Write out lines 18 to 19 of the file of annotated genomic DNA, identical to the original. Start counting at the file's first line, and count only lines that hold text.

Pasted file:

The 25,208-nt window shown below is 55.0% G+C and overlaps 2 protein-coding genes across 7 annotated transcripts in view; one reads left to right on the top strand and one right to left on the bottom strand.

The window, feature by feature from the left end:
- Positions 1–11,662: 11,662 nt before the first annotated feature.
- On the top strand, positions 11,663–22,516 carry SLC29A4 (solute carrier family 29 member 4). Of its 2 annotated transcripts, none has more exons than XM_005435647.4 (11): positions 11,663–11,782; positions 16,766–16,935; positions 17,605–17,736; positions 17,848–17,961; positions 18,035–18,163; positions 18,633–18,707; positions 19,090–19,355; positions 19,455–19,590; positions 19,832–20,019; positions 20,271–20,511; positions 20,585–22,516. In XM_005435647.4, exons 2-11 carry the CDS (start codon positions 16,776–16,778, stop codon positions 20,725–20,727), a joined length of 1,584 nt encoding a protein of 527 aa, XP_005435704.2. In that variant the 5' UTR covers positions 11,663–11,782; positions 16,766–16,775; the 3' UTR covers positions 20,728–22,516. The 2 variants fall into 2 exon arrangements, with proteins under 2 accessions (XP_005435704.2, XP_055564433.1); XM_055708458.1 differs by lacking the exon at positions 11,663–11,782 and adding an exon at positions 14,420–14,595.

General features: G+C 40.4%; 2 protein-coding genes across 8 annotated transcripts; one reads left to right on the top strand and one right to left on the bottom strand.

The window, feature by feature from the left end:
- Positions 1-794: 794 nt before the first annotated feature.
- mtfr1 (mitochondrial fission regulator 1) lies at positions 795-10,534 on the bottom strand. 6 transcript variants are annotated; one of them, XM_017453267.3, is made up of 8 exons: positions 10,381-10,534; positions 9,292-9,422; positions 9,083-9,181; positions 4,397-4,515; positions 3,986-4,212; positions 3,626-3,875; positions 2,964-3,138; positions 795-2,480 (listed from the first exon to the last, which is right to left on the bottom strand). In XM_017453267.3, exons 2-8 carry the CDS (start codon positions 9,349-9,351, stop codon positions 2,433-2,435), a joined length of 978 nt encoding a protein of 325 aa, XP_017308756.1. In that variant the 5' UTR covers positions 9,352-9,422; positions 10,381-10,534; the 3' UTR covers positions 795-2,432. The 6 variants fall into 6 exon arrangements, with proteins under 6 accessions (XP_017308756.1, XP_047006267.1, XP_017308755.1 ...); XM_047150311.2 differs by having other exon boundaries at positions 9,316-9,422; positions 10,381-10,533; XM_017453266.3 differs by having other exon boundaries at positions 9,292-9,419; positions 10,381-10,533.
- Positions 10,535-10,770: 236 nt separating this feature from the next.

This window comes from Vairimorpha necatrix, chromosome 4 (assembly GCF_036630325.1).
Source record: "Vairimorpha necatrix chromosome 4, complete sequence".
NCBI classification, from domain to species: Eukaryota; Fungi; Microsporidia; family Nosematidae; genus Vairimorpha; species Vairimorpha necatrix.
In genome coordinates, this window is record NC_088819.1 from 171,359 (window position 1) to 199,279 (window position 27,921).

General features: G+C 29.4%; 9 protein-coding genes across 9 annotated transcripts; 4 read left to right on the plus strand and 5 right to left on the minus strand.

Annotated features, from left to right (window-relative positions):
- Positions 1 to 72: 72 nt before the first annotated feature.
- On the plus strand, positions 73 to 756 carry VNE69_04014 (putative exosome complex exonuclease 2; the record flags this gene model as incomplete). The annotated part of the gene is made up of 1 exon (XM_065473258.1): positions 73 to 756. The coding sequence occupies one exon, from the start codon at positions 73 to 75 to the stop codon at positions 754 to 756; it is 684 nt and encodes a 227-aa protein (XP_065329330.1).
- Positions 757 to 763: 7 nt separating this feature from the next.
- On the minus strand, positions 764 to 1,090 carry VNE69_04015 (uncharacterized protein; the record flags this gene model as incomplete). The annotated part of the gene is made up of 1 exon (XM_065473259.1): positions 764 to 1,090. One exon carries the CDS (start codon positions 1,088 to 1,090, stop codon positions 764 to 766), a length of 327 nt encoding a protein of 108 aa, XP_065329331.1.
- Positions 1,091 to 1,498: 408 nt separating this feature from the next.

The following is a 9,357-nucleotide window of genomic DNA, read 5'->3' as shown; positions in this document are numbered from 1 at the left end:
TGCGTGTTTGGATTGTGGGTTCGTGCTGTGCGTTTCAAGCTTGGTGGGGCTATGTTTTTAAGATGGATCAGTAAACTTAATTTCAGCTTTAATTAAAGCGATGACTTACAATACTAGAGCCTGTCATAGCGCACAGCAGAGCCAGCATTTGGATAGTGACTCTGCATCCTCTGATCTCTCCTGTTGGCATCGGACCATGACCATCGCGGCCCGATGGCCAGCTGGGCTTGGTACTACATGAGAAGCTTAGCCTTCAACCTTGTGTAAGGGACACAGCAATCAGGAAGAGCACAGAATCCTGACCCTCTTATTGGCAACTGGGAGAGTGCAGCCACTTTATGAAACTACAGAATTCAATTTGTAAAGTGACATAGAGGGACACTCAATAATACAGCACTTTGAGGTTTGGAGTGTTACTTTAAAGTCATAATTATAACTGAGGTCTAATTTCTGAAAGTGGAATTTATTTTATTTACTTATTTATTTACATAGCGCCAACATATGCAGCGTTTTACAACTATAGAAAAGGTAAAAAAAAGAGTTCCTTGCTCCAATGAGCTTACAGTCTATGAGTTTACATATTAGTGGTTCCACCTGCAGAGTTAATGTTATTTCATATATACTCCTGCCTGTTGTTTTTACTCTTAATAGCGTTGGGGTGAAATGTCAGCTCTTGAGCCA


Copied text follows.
- Positions 757 to 763: 7 nt separating this feature from the next.
- On the minus strand, positions 764 to 1,090 carry VNE69_04015 (uncharacterized protein; the record flags this gene model as incomplete). The annotated part of the gene is made up of 1 exon (XM_065473259.1): positions 764 to 1,090. One exon carries the CDS (start codon positions 1,088 to 1,090, stop codon positions 764 to 766), a length of 327 nt encoding a protein of 108 aa, XP_065329331.1.